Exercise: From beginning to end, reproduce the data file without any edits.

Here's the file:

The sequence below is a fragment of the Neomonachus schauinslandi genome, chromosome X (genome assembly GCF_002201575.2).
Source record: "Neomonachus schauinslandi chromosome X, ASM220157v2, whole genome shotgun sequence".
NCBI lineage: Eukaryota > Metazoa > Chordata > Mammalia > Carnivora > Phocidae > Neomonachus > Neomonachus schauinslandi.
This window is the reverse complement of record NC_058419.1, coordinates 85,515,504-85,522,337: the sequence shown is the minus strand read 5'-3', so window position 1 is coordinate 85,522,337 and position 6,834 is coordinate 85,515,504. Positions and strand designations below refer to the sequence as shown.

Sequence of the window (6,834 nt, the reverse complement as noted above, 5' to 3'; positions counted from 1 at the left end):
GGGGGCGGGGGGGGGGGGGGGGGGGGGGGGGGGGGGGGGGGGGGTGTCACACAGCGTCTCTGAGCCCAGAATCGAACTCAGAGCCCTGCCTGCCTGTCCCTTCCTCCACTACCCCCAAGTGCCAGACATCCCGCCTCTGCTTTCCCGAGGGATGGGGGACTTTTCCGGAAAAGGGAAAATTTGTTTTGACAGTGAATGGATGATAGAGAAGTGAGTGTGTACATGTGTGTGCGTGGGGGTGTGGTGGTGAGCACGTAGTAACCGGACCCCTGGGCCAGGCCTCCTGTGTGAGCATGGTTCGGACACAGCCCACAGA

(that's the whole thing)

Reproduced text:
The sequence below is a fragment of the Neomonachus schauinslandi genome, chromosome X (genome assembly GCF_002201575.2).
Source record: "Neomonachus schauinslandi chromosome X, ASM220157v2, whole genome shotgun sequence".
NCBI lineage: Eukaryota > Metazoa > Chordata > Mammalia > Carnivora > Phocidae > Neomonachus > Neomonachus schauinslandi.
This window is the reverse complement of record NC_058419.1, coordinates 85,515,504-85,522,337: the sequence shown is the minus strand read 5'-3', so window position 1 is coordinate 85,522,337 and position 6,834 is coordinate 85,515,504. Positions and strand designations below refer to the sequence as shown.

Sequence of the window (6,834 nt, the reverse complement as noted above, 5' to 3'; positions counted from 1 at the left end):
GGGGGCGGGGGGGGGGGGGGGGGGGGGGGGGGGGGGGGGGGGGGTGTCACACAGCGTCTCTGAGCCCAGAATCGAACTCAGAGCCCTGCCTGCCTGTCCCTTCCTCCACTACCCCCAAGTGCCAGACATCCCGCCTCTGCTTTCCCGAGGGATGGGGGACTTTTCCGGAAAAGGGAAAATTTGTTTTGACAGTGAATGGATGATAGAGAAGTGAGTGTGTACATGTGTGTGCGTGGGGGTGTGGTGGTGAGCACGTAGTAACCGGACCCCTGGGCCAGGCCTCCTGTGTGAGCATGGTTCGGACACAGCCCACAGA